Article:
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Borinqueneers are Awarded the Congressional Gold Medal

April 28, 2016

by María C. Irizarry-Rodríguez, Special Agent – NCIS (Retired)
Borinqueneers Congressional Gold Medal Alliance – NE FL Chief Advocate

On April 13, 2016, at an official ceremony in the US Capitol, the 65th Infantry Regiment was awarded the Congressional Gold Medal. 
From left to right: House Speaker Paul Ryan, Sergeant Major José E. Colón, Colonel Manuel F. Siverio Sr., Secretary of Veterans Affairs Robert A. McDonald, Senate Majority Leader Mitch McConnell, Senate Minority Leader Harry Reid, House Minority Leader Nancy Pelosi, and Acting Secretary of the Army Patrick J. Murphy. Photo:

HAPCOA has been a proud sponsor and supporter of the Borinqueneers Congressional Gold Medal Alliance all throughout the process of petitioning and obtaining this well-deserved recognition.  HAPCOA also contributed funds, which were utilized towards the promotion and dissemination of information, lobbying in Congress, and to the successful evening reception following the awards ceremony, which took place at the Hilton Crystal City, Alexandria, VA. 

Who are the Borinqueneers?

The US Army’s 65th Infantry Regiment was the only Hispanic-segregated, active-duty regiment ever to serve in our US Armed Forces.  The regiment was active from 1899-1956, and fought in WWI, WWII and most notably in the War in Korea.  

The moniker “Borinqueneer” is derived from the name the native inhabitants of Puerto Rico, the Taíno Indians, gave to our island:  Borinquén. 

Although comprised by a majority of Puerto Ricans, during the Korean War, the 65th also embraced Mexican-Americans, African-Americans, Filipinos, Virgin Islanders, and several other ethnicities.

The 65th is credited with executing the last U.S. battalion sized bayonet enemy assault – which took place during the War in Korea.  They also are credited with defending the rear-guard of the US 1st Marine Division during one of the epic military withdrawals in the Korean War, and were the last ones to board the retreating ships (December, 1950).  

Over the span of WWI, WWII and the War in Korea, some of the 65th Infantry Regiment’s achievements include: 10 Distinguished Service Crosses, 258 Silver Stars, 628 Bronze Stars, and

2771 Purple Hearts (670 KIA.)

During the Korean War, the 65th Infantry Regiment participated in 9 major campaigns and received numerous awards, to include two Presidential Unit Citations, and a Meritorious Unit Commendation, among others

Following the War in Korea, the members of the 65th Infantry Regiment were integrated in the regular Army, ending segregation. 

Borinqueneers during the wreath laying ceremony at the Korean War Memorial, Washington, DC, April 13, 2016.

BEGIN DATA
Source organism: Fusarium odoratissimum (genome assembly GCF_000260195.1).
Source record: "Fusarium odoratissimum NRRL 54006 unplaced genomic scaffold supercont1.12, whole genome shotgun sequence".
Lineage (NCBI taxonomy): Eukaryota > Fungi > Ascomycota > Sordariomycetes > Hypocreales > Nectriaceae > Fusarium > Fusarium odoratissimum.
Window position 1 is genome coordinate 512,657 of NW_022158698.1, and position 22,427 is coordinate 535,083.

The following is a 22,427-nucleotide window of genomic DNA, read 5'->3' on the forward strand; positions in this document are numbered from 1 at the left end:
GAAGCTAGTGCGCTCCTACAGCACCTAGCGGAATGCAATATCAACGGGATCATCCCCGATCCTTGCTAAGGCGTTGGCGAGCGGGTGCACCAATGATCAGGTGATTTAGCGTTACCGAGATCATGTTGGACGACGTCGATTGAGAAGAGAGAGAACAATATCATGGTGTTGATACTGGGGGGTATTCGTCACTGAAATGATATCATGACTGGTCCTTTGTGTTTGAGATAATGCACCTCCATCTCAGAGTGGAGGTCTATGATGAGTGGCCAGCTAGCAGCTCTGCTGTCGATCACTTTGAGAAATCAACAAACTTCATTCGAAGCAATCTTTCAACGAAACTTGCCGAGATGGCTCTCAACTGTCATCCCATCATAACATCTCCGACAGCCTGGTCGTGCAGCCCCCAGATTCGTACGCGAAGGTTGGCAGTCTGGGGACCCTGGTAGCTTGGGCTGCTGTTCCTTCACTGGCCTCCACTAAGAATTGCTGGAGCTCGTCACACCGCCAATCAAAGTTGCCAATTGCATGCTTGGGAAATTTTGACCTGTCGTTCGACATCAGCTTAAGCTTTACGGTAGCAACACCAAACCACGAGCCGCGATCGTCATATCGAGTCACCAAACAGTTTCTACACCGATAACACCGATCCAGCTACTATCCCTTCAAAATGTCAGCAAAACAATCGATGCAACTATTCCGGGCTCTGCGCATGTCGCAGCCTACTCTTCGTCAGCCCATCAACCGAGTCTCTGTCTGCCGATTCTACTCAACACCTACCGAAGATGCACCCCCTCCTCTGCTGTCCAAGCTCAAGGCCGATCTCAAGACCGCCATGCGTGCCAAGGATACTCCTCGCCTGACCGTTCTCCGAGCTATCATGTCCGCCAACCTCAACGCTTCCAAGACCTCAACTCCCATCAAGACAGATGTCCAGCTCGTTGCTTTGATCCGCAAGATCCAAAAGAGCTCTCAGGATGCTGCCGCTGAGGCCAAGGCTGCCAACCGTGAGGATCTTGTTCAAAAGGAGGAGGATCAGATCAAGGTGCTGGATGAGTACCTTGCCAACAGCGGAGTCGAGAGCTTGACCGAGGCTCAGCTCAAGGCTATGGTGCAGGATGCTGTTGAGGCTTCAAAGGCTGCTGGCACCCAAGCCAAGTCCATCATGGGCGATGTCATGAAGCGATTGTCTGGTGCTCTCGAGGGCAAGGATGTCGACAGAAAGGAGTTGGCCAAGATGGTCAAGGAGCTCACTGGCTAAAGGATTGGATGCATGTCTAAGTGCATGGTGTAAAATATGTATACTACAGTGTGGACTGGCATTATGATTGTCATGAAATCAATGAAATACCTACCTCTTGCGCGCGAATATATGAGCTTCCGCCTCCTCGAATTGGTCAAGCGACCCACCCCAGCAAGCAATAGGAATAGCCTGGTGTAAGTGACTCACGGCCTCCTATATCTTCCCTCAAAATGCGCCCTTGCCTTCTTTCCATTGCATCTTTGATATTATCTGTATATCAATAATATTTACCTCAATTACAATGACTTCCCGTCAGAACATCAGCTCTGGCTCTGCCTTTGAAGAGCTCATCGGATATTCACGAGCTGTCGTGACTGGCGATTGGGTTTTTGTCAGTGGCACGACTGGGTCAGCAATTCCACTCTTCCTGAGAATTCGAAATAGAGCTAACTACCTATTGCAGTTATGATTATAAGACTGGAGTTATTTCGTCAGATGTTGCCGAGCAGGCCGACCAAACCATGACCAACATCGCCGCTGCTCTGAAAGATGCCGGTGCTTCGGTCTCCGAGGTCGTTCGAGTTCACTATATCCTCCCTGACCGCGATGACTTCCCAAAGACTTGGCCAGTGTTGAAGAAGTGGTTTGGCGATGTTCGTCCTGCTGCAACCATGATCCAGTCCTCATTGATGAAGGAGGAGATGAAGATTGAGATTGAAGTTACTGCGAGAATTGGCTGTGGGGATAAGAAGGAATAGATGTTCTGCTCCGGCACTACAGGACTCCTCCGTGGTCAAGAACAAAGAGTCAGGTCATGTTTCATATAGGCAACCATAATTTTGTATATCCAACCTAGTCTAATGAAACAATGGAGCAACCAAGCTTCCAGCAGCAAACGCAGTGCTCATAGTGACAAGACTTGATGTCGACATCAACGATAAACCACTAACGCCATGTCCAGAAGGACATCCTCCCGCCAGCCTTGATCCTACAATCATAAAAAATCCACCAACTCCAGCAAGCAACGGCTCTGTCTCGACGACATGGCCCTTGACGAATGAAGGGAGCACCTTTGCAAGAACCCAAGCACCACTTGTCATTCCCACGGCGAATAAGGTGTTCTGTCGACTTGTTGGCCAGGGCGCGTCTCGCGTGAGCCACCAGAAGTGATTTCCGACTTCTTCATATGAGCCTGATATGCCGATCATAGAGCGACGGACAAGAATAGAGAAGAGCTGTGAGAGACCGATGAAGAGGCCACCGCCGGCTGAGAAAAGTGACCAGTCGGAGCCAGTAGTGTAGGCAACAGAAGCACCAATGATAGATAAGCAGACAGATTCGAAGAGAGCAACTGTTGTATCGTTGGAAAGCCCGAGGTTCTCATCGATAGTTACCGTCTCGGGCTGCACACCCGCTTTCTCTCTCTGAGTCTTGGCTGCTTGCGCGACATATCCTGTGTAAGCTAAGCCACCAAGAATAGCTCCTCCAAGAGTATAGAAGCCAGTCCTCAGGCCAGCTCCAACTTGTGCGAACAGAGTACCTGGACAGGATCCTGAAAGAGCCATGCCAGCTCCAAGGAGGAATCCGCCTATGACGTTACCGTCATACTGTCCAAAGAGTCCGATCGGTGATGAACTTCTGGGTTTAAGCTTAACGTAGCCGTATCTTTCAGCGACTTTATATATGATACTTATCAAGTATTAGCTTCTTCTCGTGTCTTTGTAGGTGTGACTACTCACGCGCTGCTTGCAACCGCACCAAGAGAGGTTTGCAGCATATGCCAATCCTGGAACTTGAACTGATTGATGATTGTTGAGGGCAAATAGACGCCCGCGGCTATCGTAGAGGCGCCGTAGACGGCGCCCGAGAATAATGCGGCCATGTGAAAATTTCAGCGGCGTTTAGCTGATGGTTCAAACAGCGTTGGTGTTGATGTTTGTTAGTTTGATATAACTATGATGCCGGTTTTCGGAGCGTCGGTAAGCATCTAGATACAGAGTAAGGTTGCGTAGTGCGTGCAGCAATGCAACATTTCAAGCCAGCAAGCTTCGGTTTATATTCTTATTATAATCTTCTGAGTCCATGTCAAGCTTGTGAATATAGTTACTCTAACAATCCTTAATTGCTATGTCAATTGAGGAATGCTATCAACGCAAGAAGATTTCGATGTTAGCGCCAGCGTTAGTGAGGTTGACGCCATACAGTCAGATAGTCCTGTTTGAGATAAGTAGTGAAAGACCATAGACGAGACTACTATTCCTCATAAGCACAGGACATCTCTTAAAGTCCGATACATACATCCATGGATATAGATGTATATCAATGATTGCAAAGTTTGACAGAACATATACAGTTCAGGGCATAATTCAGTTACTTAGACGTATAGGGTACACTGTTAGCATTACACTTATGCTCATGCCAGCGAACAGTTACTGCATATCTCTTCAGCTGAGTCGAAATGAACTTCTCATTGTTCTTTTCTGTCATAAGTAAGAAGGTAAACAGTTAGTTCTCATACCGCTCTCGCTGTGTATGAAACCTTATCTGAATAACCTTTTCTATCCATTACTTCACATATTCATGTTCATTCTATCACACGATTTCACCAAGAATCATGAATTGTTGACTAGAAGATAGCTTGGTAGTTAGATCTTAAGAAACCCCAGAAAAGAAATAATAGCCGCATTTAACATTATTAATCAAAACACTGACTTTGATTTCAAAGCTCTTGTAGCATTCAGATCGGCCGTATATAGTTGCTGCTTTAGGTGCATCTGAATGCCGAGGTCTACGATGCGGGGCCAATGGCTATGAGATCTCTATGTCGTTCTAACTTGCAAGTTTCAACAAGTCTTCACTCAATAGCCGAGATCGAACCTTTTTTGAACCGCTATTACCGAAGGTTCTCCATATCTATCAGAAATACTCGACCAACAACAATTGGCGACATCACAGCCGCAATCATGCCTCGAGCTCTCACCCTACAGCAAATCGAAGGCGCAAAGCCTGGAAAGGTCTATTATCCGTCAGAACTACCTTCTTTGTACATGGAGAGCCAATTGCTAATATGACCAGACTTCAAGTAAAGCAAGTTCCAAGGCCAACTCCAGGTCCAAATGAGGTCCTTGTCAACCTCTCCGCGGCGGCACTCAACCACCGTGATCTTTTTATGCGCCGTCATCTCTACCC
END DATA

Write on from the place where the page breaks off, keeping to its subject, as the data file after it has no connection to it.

The Congressional Gold Medal

The Congressional Gold Medal is the nation’s highest civilian award, equivalent to a Presidential Medal of Freedom.  It is awarded to those who:

“have performed an achievement that has an impact on American history and culture that is likely to be recognized as a major achievement in the recipients’ field long after achieved.”

The Congressional Gold Medal has been rightfully bestowed to other minority veterans who served in segregated units, to include the Navajo Code Talkers, the African-American Tuskegee Airmen, the Women’s Airforce Service Pilots, the Japanese-American Nisei Veterans and 

the African-American Montford Point Marines.

These Americans, who were contemporaries to our Borinqueneers, achieved greatness despite enduring prejudicial and biased conditions.  They all broke through stereotypes and exceeded expectations, accomplishing this under adverse circumstances. 

We honor them while they are still with us!

Following the official ceremony of the presentation of the Congressional Gold Medal, a reception took place at the Hilton Crystal City, Alexandria, VA.  Funds were contributed on behalf of HAPCOA towards this successful event. From left to right:  HAPCOA members José Callejas, María Irizarry-Rodríguez and HAPCOA 2nd VP Richard Rosa.  María is holding a “collage” of photographs of relatives who were Borinqueneers, to include her father, 3 uncles, her father-in-law, and a very good friend of the family.

From left to right:  HAPCOA 2nd VP Richard Rosa, Borinqueneer Don José E. Colón, and HAPCOA member María Irizarry-Rodríguez.  Don José was the Borinqueneers’ last Command Sergeant Major.  He enlisted in the US Army in 1937.  


From left to right:  HAPCOA 2nd VP Richard Rosa, Borinqueneer Don Raúl Reyes Castañeira, and HAPCOA member María Irizarry-Rodríguez.  It was Don Raúl who proposed the idea, and inspired the quest, for the Borinqueneers be recognized with the Congressional Gold Medal. 


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